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bar red

Player welfare.

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The forum has discussed many times how many games should be played and the affect on player welfare. Instead of putting a limit on the clubs fixtures, put a limit on how many games a player can play in a season. Eg: 25 games a season. The coach would have to plan accordingly, would he play all his "best" players at the start of the season and then rest them until the play-offs or play them regularly throughout the season etc. Either way it would give younger players more regular 1st team football because it would be the team with the best overall squad and tactical coach that would be the most successful. It would encourage clubs to invest in youth and perhaps even the game out. It would also give us great Kudos in the press as the first sport to put player welfare first. Obviously there would be would be minutiae to work out but one thing we can agree on is we want to see all players as fresh as possible and not flogging them as we are now.

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4 minutes ago, bar red said:

The forum has discussed many times how many games should be played and the affect on player welfare. Instead of putting a limit on the clubs fixtures, put a limit on how many games a player can play in a season. Eg: 25 games a season. The coach would have to plan accordingly, would he play all his "best" players at the start of the season and then rest them until the play-offs or play them regularly throughout the season etc. Either way it would give younger players more regular 1st team football because it would be the team with the best overall squad and tactical coach that would be the most successful. It would encourage clubs to invest in youth and perhaps even the game out. It would also give us great Kudos in the press as the first sport to put player welfare first. Obviously there would be would be minutiae to work out but one thing we can agree on is we want to see all players as fresh as possible and not flogging them as we are now.

Good points and we won't really know the effects of needles and wear and tear until these guys are in their 40s/50s and struggle physically in daily life.

We probably need a partner where players can make a claim against a club's medical staff if they feel they are neglecting player welfare. We could remind them about it every time their team scores a disputed try perhaps? :ph34r: 

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I get your point. But just as all the coaches in Football at Xmas and RL at Easter ultimatly you are in the entertanment business which you get well paid for. If you are not happy or fear for your long term health you can choose a diffrent career. There is nothing stopping a coach/club from limiting thier players to a certain amount of games.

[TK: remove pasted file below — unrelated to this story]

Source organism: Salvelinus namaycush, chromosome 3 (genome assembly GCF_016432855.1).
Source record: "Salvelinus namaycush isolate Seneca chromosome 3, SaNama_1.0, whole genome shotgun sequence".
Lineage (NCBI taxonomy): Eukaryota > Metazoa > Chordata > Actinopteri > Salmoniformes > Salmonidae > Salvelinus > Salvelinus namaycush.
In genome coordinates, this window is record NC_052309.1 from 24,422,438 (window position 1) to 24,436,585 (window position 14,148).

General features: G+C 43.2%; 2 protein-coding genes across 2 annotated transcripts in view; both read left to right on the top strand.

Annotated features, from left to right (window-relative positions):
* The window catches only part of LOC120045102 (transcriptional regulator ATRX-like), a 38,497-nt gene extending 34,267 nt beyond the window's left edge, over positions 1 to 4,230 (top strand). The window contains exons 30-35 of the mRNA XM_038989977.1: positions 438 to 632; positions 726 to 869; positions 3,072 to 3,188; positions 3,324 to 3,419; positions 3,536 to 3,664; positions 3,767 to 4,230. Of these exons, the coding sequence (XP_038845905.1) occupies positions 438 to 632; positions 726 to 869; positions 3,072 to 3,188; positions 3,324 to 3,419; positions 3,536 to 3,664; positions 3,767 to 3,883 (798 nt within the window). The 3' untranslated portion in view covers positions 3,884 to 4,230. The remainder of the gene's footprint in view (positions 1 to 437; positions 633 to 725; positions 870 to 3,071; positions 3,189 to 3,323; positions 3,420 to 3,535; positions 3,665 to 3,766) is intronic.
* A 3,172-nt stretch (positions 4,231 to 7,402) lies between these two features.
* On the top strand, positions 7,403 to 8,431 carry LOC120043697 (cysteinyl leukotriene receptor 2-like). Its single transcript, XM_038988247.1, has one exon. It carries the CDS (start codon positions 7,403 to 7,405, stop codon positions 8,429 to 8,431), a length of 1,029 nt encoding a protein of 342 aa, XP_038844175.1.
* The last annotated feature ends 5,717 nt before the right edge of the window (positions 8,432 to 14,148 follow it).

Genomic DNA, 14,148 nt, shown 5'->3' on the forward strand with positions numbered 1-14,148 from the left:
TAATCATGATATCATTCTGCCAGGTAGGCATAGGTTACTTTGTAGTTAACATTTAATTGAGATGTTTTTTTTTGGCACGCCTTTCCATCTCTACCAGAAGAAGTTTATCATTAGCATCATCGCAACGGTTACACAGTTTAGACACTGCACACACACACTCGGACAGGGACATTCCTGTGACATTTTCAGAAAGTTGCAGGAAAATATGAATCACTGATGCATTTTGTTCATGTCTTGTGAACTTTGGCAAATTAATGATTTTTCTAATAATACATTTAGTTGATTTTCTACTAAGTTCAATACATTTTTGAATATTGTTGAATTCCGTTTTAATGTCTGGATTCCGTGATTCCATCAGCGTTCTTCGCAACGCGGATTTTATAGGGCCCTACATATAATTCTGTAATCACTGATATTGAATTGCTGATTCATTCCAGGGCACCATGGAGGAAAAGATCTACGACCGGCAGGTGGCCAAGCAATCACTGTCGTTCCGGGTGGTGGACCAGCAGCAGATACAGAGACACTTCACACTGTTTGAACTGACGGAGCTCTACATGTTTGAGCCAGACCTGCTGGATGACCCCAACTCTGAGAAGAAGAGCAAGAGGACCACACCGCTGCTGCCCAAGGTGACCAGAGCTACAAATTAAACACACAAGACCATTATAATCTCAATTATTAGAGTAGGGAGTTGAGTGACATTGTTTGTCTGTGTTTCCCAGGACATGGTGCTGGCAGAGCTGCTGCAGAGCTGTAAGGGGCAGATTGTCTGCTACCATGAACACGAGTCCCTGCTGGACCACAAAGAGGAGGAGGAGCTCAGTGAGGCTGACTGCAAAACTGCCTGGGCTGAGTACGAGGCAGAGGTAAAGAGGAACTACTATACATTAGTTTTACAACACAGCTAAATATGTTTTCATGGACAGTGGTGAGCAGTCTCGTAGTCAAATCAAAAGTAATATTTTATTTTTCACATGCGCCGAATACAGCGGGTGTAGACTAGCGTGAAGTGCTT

I now work a labour intensive job on nights which pays well. But I have developed a chronic back issue from years of working on my feet. which means I am proably going to have to look for a new job or decrease my hours, which will reduce my earnings. I dont expect my employer will give me the same money for half the work.

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37 minutes ago, bar red said:

The forum has discussed many times how many games should be played and the affect on player welfare. Instead of putting a limit on the clubs fixtures, put a limit on how many games a player can play in a season. Eg: 25 games a season. The coach would have to plan accordingly, would he play all his "best" players at the start of the season and then rest them until the play-offs or play them regularly throughout the season etc. Either way it would give younger players more regular 1st team football because it would be the team with the best overall squad and tactical coach that would be the most successful. It would encourage clubs to invest in youth and perhaps even the game out. It would also give us great Kudos in the press as the first sport to put player welfare first. Obviously there would be would be minutiae to work out but one thing we can agree on is we want to see all players as fresh as possible and not flogging them as we are now.

The problem is that chairmen wouldn't stand for rules restricting the number of games that their best paid players can play.

Another issue for me is the lack of a proper off season. Most clubs finish their seasons in September and some clubs are then playing on Boxing day and everyone starts pre season games in January. In the NRL teams don't start pre season until February. That extra month makes all the difference in terms of recovering from the previous season and preparing for the next.

 

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Both the medical and scientific side of things have also moved on. Gone are the days of a magic sponge and a bucket of water.

The healing process starts within hours as opposed to days or even weeks.

Then again an injury can occur anywhere,splitting or saving players for the business end of the season is not what the fans pay for.

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3 minutes ago, SL17 said:

Both the medical and scientific side of things have also moved on. Gone are the days of a magic sponge and a bucket of water.

The healing process starts within hours as opposed to days or even weeks.

Then again an injury can occur anywhere,splitting or saving players for the business end of the season is not what the fans pay for.

I remember when David Kidwell was playing for Souths, he tripped over one of his kids' toys in his lounge room, did his knee ligaments and missed the rest of the season after only 5 games with the Bunnies.

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44 minutes ago, Mattrhino said: